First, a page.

Chris Powell: Charlton boss embraces challenge

Chris Powell

Charlton manager Chris Powell is determined to steer the club through the "testing time" following Roland Duchatelet's takeover of the club.

The Addicks, who are in the relegation zone, brought in six new faces in January but saw experienced duo Yann Kermorgant and Dale Stephens depart.

Powell told BBC London 94.9: "With a takeover happening I am sure everyone was thinking it would be utopia.

"It is never like that and I have got to lead from the front."

Belgian businessman Duchatelet bought Charlton at the start of the month and appointed former Addicks chairman Richard Murray as non-executive chairman.

Duchatelet owns five other football clubs across Europe and five of Charlton's January signings came from those outfits.

Striker Kermorgant and midfielder Stephens were sold to Bournemouth and Brighton respectively, while goalkeeper Ben Alnwick joined Leyton Orient.

Charlton have not won a league game since Boxing Day and are currently 22nd in the Championship table, two points from safety.

"It hasn't been an easy time as a manager," Powell added.

"You get tested all the time; whether from the players, agents and advisors, the media or supporters.

"You have to come through it, give yourself some thinking time and come up with the answer you feel is right.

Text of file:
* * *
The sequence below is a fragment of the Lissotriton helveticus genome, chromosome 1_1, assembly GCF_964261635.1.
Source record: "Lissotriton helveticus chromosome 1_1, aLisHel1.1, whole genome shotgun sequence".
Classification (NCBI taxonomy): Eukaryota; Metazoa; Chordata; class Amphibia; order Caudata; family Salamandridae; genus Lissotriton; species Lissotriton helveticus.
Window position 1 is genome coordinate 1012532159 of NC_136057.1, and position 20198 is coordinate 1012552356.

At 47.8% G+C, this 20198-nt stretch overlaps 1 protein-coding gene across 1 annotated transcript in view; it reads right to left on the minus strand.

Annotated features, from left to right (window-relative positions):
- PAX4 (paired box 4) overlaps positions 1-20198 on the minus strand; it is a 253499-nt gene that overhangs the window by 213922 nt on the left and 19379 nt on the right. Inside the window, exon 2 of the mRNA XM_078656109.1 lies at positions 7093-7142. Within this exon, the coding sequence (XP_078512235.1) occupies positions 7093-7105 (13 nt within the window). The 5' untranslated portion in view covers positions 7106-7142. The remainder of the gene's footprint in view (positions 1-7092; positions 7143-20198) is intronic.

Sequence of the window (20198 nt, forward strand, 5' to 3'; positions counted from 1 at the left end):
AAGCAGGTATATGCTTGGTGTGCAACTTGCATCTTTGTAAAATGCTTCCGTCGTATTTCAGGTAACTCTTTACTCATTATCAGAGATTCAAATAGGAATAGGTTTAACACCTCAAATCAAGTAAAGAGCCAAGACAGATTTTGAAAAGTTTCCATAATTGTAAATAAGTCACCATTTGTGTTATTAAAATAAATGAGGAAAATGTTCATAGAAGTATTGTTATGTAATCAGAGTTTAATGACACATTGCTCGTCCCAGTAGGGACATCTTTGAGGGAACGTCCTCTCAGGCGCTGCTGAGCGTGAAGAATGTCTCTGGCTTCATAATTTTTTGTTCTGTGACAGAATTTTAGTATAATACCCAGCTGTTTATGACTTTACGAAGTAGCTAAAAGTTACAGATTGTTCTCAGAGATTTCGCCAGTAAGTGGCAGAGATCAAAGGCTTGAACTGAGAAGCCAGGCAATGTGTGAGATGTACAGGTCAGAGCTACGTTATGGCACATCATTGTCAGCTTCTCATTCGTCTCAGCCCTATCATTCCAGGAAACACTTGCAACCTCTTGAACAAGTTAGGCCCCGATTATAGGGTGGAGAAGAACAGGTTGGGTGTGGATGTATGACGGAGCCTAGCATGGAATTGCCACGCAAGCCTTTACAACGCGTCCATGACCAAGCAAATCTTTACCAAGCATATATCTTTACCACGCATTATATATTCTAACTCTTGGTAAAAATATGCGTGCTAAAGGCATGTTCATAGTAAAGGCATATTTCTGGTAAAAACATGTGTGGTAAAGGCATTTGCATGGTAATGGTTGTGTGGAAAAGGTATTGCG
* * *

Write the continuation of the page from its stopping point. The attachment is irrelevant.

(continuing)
"It is about seeing what the vision is and letting everyone know what mine is. This club needs to be in the Championship for two or three years but always show promise and that our long-term vision is to be in the Premier League.

"Our marker for the next 19 games is to stay in the league."

Powell says he speaks with Duchatelet "regularly, almost daily" and the duo are "are getting on ok".

Powell, made 244 league appearances for Charlton in three spells at the club as a player and was appointed manager of the south east London club in January 2011.

The 44-year-old's contract expires in the summer but, despite the uncertainty caused by the takeover period, he says it has never crossed his mind to leave The Valley.

"I don't walk away from anything," he said. "Not a chance.

"I would never walk away from a challenge because I am always up for those. I will always stand my ground and show people that in life you need to stand up for what is right.

"You have got to do your best to put over your concerns and show people exactly what you feel is right. I will always do that.

"Even if it was another club I would be the same. You have got to show loyalty and leadership and I have got to do it right now.

"At times it is not easy and I have got got pick myself up, try and do my best and try to be the manager I want to be.

"It is never going to be sweetness and light all the way through your managerial career, that's for certain."

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